If more than one client uses a process, the taskbook becomes a Workbook. A Workbook is like a Taskbook in that it is a plaintext set of instructions, but whereas a Taskbook is customized to a specific client, a Workbook’s logic has been abstracted to such a degree that it can support multiple clients on different teams, and even at different companies.
When a client asks their assistant to perform a process that has been Workbook’ed, they’ll receive a Typeform with questions to set preferences. These preferences then translate into variables in the Workbook. For example, Scheduling a Meeting is a process that has a Workbook and one question in the Typeform asks: “What time of the day are you available to take meetings and calls?”
We are working on getting all our Workbooks into a public process library on our website that includes a summary and screen recording of each process.
Processes improve over time through Patches. We treat every process like a Product. Every patch upgrades the Version of a process.
The more we execute a process, the more feedback we collect. Feedback comes in various forms, from both clients and agents. They send in Mistakes, Preferences, and Suggestions — each of which gets incorporated into the process as a patch by an agent.
Mistakes are analyzed, fixed and logged, so we never make the same mistake twice — and can prove it. Preferences allow for customization on the client level — Cleopatra may not want scheduling done the same way that Julius does. Over time, most of the feedback comes from agents, in the form of suggestions — not from clients. Our kaizen culture upgrades forever. Because of our information architecture, we naturally discover opportunities to network processes together to achieve more and more impressive outcomes.
Agents are the humans doing work in the DAL.
They fill a variety of roles on the DAL.
Operators execute processes. Builders design processes. Routers manage communications. Managers provide quality training and coaching. We have a comprehensive promotion structure, and we are experimenting with more positions to improve client relationships and quality.
Let’s imagine these agent ranks as warriors on a battlefield:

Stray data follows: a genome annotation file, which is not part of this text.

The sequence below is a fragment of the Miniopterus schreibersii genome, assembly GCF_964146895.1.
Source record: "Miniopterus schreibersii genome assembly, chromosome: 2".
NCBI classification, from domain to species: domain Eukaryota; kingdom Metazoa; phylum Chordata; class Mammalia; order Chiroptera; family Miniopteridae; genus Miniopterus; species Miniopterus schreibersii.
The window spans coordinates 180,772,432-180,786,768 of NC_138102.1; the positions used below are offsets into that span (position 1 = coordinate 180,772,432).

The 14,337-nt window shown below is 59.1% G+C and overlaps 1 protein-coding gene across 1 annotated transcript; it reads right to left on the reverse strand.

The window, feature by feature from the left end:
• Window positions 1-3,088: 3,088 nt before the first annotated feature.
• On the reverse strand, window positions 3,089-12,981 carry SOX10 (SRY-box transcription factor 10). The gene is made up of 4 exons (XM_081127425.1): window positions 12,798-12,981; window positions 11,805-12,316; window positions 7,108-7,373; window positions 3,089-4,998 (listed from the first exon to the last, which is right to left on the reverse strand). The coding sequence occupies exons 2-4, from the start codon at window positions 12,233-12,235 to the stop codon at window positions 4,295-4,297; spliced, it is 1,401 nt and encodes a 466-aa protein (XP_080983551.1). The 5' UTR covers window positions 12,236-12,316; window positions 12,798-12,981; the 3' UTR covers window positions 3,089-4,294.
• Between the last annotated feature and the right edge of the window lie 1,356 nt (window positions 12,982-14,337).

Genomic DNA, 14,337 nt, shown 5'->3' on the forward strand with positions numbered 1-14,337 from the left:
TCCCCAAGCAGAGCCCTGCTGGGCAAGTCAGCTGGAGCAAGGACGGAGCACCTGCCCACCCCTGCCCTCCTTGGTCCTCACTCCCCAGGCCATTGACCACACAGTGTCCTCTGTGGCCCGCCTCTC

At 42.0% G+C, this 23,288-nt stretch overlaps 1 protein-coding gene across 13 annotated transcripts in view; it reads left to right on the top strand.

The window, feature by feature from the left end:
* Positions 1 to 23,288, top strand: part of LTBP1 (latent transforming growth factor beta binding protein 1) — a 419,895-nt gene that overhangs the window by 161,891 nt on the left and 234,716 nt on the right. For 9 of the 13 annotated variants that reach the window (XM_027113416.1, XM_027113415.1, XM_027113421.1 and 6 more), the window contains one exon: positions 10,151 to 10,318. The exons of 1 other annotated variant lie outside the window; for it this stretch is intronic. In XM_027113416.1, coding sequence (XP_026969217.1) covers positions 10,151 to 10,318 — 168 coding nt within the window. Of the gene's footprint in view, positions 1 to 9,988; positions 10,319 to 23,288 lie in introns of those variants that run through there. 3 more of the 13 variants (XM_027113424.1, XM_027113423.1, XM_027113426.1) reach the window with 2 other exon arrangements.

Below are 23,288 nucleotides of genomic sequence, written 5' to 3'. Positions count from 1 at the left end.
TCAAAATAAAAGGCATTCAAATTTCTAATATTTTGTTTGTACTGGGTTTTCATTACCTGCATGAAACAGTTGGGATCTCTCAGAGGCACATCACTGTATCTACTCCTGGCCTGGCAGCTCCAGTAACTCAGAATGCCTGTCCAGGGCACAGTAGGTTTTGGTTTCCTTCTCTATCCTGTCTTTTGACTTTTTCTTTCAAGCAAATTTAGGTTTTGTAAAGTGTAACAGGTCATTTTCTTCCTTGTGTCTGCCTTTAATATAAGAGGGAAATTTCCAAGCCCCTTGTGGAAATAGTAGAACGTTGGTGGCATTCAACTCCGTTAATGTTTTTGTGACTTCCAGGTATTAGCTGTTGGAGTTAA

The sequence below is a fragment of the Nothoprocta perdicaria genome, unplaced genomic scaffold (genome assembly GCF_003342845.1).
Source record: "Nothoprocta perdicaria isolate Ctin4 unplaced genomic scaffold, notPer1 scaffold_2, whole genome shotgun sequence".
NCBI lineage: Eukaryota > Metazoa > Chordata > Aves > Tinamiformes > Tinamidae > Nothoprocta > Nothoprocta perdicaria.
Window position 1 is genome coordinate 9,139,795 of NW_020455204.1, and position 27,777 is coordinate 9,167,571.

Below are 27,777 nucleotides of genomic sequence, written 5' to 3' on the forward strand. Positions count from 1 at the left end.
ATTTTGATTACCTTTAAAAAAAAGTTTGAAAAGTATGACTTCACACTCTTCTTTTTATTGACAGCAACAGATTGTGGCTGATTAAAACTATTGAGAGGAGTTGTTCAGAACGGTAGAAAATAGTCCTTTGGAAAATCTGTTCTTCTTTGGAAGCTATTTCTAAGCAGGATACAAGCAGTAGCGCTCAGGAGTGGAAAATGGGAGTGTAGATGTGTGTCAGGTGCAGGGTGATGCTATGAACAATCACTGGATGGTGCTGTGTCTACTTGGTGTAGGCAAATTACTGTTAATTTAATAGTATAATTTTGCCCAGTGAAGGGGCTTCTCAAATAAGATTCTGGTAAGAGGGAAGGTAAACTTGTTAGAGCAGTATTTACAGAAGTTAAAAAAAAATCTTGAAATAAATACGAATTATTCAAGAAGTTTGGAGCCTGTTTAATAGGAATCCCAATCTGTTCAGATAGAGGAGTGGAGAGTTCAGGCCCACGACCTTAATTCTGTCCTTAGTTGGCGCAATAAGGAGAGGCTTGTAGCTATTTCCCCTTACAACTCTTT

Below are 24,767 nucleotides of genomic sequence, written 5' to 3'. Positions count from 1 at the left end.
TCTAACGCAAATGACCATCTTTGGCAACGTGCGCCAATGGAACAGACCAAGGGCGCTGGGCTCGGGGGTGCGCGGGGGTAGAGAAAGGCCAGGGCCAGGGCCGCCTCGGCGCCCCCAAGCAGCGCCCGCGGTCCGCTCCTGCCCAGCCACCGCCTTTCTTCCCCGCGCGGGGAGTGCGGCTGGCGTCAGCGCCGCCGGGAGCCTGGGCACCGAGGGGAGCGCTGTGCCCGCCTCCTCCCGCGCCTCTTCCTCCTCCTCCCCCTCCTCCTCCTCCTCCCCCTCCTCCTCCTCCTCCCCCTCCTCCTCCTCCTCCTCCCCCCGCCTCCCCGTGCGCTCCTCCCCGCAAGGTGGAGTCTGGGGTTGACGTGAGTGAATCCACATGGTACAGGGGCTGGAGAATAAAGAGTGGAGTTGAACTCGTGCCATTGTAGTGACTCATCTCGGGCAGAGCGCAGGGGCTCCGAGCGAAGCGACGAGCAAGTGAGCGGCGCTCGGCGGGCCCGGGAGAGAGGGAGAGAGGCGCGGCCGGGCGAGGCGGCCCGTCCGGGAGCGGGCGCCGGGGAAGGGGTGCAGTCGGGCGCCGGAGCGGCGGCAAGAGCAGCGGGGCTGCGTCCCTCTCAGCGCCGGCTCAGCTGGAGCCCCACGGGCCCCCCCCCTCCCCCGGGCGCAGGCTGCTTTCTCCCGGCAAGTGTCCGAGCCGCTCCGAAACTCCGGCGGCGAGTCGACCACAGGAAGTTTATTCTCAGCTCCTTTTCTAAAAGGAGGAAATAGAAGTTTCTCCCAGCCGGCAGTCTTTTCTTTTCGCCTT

Operators are the infantry, the ones on the frontlines. They’re the ones doing the actual work for clients and actioning on the instructions of a process, giving the client they’re desired outcome.
Builders are the tacticians, the ones determining the maneuvers to make on a specific battle front — a specific process. Builders are the ones designing the initial instructions of a process and upgrade it as the battlefield evolves.
Routers are the messengers that travel between the chain of command to relay information and respond to any general questions. A router is the client’s direct line of communication with their synthetic intelligence. They determine whether a message is a new request, an instance of an existing process, a preference, or something else.
Managers are the generals overseeing the battle, they ensure all fronts of the battlefield are adequately manned with the proper arms. Managers set the strategy for their team, ensure that every agent in their team is aligned and learning, and hold regular syncs with the agents in their teams.
Direct Assistants are an experimental agent position. They are the special forces that can perform all of the positions listed above and report directly to the commander. Direct Assistants interface directly with a client through the SI. By knowing the client personally (frontend) as well as having an in-depth understanding of the DAL (backend), a direct assistant can think strategically for a client, ensuring that they are utilizing the full power of the DAL to match their needs.
Reviewers are an experimental agent position. They drill the infantry, scouts, and tactitians and provide them feedback. Reviewers review the work of every single operator, builder, and router, providing a quality assurance step to every component in the DAL.
With the Digital Assembly Line, a client can utilize thousands of human hours to accomplish hundreds of different processes, all through the ease of a single touch point.